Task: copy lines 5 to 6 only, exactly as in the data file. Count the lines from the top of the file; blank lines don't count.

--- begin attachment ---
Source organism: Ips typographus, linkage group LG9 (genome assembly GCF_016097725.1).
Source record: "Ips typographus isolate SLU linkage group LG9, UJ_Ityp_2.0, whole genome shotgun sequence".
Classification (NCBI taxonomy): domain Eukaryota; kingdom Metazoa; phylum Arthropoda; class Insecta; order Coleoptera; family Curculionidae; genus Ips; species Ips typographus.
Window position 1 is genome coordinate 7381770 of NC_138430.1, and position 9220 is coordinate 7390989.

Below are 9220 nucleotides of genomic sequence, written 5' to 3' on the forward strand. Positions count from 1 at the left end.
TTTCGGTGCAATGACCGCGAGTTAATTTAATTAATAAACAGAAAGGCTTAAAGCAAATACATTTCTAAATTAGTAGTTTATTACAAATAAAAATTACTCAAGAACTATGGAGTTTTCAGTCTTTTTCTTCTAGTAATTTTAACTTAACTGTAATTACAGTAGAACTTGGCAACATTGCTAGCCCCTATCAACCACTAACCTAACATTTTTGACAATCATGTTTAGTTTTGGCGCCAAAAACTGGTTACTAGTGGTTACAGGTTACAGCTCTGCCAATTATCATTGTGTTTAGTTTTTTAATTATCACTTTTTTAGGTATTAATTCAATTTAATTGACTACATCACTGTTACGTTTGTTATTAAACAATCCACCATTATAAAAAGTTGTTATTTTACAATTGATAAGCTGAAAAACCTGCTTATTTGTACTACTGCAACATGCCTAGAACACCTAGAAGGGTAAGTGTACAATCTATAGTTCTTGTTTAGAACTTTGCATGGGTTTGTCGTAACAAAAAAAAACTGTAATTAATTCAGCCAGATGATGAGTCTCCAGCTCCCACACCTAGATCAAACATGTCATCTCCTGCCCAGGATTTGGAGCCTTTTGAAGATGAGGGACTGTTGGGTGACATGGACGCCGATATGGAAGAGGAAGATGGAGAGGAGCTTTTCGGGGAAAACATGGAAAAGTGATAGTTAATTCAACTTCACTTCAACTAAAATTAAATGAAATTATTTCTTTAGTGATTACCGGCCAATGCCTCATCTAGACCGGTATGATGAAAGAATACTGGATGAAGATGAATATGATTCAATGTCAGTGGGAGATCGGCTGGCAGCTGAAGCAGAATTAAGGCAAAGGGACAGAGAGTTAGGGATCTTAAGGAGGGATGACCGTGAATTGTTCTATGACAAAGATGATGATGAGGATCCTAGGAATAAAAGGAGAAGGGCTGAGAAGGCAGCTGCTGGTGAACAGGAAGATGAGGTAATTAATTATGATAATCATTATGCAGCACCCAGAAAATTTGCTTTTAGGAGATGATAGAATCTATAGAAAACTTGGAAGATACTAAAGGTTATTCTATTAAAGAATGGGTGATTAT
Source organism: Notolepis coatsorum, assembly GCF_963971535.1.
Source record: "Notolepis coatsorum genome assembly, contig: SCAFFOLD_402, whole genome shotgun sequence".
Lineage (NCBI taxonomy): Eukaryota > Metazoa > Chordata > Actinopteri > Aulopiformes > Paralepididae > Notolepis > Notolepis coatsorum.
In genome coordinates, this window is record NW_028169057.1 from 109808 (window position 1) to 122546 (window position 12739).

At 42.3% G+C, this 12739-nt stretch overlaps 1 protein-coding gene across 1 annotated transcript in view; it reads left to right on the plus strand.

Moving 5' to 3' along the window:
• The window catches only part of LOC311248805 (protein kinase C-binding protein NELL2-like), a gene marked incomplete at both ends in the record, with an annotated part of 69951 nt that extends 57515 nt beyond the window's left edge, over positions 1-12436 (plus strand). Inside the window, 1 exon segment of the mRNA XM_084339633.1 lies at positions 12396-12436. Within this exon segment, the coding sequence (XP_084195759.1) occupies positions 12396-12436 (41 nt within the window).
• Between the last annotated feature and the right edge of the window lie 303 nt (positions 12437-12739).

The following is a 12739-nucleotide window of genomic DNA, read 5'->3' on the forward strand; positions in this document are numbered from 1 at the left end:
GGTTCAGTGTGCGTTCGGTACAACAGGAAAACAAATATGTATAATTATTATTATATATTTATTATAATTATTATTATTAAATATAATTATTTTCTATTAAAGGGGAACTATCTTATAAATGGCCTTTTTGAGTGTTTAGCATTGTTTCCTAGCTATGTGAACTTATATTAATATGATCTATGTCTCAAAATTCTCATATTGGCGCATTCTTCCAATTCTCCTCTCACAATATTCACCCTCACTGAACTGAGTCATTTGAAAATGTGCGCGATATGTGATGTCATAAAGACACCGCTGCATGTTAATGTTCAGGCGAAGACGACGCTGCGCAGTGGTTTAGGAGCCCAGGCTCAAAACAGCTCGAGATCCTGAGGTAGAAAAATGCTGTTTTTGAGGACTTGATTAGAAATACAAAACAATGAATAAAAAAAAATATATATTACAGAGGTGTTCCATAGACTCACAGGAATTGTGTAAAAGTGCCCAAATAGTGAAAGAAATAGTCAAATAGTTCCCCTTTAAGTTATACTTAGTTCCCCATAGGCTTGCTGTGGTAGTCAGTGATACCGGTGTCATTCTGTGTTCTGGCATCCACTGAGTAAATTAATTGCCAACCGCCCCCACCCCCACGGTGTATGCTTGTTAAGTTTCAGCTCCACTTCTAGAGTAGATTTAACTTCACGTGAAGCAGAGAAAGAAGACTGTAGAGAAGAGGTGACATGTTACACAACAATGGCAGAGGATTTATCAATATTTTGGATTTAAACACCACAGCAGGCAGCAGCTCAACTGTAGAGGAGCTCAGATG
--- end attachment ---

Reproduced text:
Below are 9220 nucleotides of genomic sequence, written 5' to 3' on the forward strand. Positions count from 1 at the left end.
TTTCGGTGCAATGACCGCGAGTTAATTTAATTAATAAACAGAAAGGCTTAAAGCAAATACATTTCTAAATTAGTAGTTTATTACAAATAAAAATTACTCAAGAACTATGGAGTTTTCAGTCTTTTTCTTCTAGTAATTTTAACTTAACTGTAATTACAGTAGAACTTGGCAACATTGCTAGCCCCTATCAACCACTAACCTAACATTTTTGACAATCATGTTTAGTTTTGGCGCCAAAAACTGGTTACTAGTGGTTACAGGTTACAGCTCTGCCAATTATCATTGTGTTTAGTTTTTTAATTATCACTTTTTTAGGTATTAATTCAATTTAATTGACTACATCACTGTTACGTTTGTTATTAAACAATCCACCATTATAAAAAGTTGTTATTTTACAATTGATAAGCTGAAAAACCTGCTTATTTGTACTACTGCAACATGCCTAGAACACCTAGAAGGGTAAGTGTACAATCTATAGTTCTTGTTTAGAACTTTGCATGGGTTTGTCGTAACAAAAAAAAACTGTAATTAATTCAGCCAGATGATGAGTCTCCAGCTCCCACACCTAGATCAAACATGTCATCTCCTGCCCAGGATTTGGAGCCTTTTGAAGATGAGGGACTGTTGGGTGACATGGACGCCGATATGGAAGAGGAAGATGGAGAGGAGCTTTTCGGGGAAAACATGGAAAAGTGATAGTTAATTCAACTTCACTTCAACTAAAATTAAATGAAATTATTTCTTTAGTGATTACCGGCCAATGCCTCATCTAGACCGGTATGATGAAAGAATACTGGATGAAGATGAATATGATTCAATGTCAGTGGGAGATCGGCTGGCAGCTGAAGCAGAATTAAGGCAAAGGGACAGAGAGTTAGGGATCTTAAGGAGGGATGACCGTGAATTGTTCTATGACAAAGATGATGATGAGGATCCTAGGAATAAAAGGAGAAGGGCTGAGAAGGCAGCTGCTGGTGAACAGGAAGATGAGGTAATTAATTATGATAATCATTATGCAGCACCCAGAAAATTTGCTTTTAGGAGATGATAGAATCTATAGAAAACTTGGAAGATACTAAAGGTTATTCTATTAAAGAATGGGTGATTAT